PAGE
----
Patronized by royalty between the sixth and eighth centuries, the monuments of Guatemala's ancient Maya city of Piedras Negras were carved by sculptors with remarkable skills and virtuosity. Together patrons and sculptors created monumental imagery in a manner unique within the larger history of ancient Maya art by engaging public viewers through illustrations of ceremonies focusing on family and the feminine in royal agendas. Flora Clancy's introduction contextualizes her work with other studies and lays out her methodological framework. She then discusses the known monuments of the city sequentially by reigns. Individual rulers are characterized by a biography drawn from the hieroglyphic texts and the icons or imagery of their monuments are analyzed and discussed. Although the monuments of Piedras Negras are acknowledged as social, political, and cultural productions, Clancy also treats them as works of art that at their best operate on transcendent levels dissolving and overruling the contingencies of history and cultural differences.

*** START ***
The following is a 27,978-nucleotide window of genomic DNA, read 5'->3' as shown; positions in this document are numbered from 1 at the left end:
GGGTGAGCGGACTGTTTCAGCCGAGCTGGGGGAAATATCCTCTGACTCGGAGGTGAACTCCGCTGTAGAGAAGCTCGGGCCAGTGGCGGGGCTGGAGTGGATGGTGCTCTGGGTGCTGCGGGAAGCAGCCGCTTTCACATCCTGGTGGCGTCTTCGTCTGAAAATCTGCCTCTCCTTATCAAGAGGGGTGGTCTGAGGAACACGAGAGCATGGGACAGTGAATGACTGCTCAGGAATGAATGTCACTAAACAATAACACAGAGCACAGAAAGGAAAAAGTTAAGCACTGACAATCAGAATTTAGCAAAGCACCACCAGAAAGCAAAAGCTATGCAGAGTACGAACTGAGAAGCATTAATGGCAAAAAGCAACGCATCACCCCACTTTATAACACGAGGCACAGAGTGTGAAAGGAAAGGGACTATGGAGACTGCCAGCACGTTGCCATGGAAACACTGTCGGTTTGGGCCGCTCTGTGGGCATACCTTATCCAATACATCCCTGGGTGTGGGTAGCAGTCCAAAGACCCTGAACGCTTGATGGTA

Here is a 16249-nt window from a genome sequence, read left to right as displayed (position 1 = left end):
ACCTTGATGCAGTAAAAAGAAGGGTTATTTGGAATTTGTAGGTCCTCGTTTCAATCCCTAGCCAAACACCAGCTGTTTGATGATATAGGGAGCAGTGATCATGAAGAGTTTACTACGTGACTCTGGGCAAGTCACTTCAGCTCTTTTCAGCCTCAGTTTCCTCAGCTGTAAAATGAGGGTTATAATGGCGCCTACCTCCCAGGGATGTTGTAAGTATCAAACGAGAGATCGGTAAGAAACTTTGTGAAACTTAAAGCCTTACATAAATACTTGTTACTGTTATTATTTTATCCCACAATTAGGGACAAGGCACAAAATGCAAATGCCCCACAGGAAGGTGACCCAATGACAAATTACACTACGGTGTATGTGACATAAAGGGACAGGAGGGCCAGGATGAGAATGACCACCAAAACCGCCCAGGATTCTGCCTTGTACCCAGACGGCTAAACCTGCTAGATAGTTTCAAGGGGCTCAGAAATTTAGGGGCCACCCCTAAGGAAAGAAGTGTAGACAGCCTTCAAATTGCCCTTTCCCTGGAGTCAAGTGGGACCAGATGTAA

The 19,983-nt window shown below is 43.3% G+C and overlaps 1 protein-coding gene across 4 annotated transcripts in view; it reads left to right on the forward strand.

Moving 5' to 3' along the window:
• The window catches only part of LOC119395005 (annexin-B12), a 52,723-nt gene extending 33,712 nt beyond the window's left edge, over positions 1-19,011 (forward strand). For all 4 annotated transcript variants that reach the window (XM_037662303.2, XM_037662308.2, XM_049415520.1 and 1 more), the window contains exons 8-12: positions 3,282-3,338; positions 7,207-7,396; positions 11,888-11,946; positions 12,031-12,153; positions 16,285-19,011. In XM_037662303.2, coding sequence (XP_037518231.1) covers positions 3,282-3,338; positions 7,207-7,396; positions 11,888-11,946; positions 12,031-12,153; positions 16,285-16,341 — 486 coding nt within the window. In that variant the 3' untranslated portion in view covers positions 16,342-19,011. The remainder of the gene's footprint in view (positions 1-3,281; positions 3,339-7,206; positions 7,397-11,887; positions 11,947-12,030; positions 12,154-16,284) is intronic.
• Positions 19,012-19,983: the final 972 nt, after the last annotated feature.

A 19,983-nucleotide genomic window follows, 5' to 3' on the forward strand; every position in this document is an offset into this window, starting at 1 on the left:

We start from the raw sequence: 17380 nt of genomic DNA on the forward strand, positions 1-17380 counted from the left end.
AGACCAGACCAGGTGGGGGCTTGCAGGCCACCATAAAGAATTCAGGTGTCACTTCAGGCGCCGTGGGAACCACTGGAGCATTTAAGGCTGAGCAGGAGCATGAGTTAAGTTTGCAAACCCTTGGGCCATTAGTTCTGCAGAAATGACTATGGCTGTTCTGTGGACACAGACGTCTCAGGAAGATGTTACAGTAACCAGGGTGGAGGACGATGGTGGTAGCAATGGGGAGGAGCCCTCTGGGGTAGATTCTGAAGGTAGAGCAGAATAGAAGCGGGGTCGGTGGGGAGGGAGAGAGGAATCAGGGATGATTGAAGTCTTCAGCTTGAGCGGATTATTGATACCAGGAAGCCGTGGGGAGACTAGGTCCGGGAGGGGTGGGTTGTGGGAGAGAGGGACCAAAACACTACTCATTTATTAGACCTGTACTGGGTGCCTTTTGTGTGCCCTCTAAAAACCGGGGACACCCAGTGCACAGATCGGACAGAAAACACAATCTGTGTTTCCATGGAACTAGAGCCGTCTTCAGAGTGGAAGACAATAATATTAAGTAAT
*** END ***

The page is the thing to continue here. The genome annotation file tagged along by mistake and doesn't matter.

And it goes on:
Flora Simmons Clancy is professor emerita of art history at the University of New Mexico. She is a highly respected scholar in Maya art and iconography whose research has focused on Guatemala, Honduras, and Mexico. She is the author of Sculpture in the Ancient Maya Plaza.